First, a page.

Editor’s Note: Want more information? Here’s our full guide to Panama’s healthcare system.
The Great Outdoors
With two coastlines only 30 miles apart at Panama’s narrowest point, a tropical rainforest, and biodiversity second to none, Panama offers so much to see and do right on your doorstep. Remarkably, almost 30 percent of Panama’s land is protected as forest reserves, national parks, or wildlife refuges. Combined with the tropical climate, this is a place you can explore year-round.
What Can You See In Only A Few Hours?
Realistically, with only a few hours available, we would only be able to tickle — let alone scratch — the surface. It was important, therefore, for us to have a good plan of how to use our time effectively. We booked a personal tour with a local guide in advance, and he was waiting for us with his car running as we left the baggage hall. We wanted to see the Panama Canal, of course, a little bit of the old town, and everything in between would be simply adding context. We didn’t have time to drive through different neighborhoods — nor did we need or want to — at this time.
We visited in October. The weather was overcast with a few spots of rain that didn’t last long. The temperature was in the low 80s. The drive from the airport to the canal was easy on well-maintained highways that were not at all busy. The scenery was undulating as we headed away from the airport, green and lush — hardly surprising in this climate — and the presence of palm trees reminded us of the temperate climate.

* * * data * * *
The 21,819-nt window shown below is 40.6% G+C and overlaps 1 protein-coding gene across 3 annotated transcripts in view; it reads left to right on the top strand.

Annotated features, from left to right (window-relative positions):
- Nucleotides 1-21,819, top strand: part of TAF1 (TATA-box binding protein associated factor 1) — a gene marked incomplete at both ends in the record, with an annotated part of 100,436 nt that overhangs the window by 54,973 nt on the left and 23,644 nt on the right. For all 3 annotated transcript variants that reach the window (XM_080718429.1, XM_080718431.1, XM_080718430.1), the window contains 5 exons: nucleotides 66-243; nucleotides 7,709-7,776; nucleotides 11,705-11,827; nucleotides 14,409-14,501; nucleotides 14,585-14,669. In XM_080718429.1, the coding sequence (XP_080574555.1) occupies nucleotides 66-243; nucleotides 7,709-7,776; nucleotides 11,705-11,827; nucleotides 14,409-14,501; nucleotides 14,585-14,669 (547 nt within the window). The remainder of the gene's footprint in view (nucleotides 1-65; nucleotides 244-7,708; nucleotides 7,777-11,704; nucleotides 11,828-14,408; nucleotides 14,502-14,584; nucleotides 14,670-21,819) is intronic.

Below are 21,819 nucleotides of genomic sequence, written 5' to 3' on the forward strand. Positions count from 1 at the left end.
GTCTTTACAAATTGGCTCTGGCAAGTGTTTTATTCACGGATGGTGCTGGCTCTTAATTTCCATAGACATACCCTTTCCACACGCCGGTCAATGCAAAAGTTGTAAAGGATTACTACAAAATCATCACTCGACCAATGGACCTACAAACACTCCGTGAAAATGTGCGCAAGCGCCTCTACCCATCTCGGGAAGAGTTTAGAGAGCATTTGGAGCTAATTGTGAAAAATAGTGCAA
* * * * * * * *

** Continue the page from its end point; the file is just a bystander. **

The Panama Canal And Former U.S. Compound
The Miraflores locks and visitor center are only 22 miles from the airport and offer the best views of the canal. During these COVID times, the visitor center was limiting the number of visitors and booking was required, so we passed on the visitor center, but our driver found a small parking area close by where we were able to watch a freighter (named Ocean Happiness — was this an omen?) being ushered by a couple of tug boats into the first lock. We were not the only ones peering from the parking space — families were enjoying the sight of a massive steel ship gently edging through a narrow passage. It was cool to see and appreciate that the canal is more like two rivers on either side of a small lake, each with its set of locks rather than one long straight, narrow channel as we had imagined. We visited the buildings formerly occupied by U.S. personnel when the canal was still owned by America and learned the fascinating history of its construction and ultimate transition to Panamanian ownership.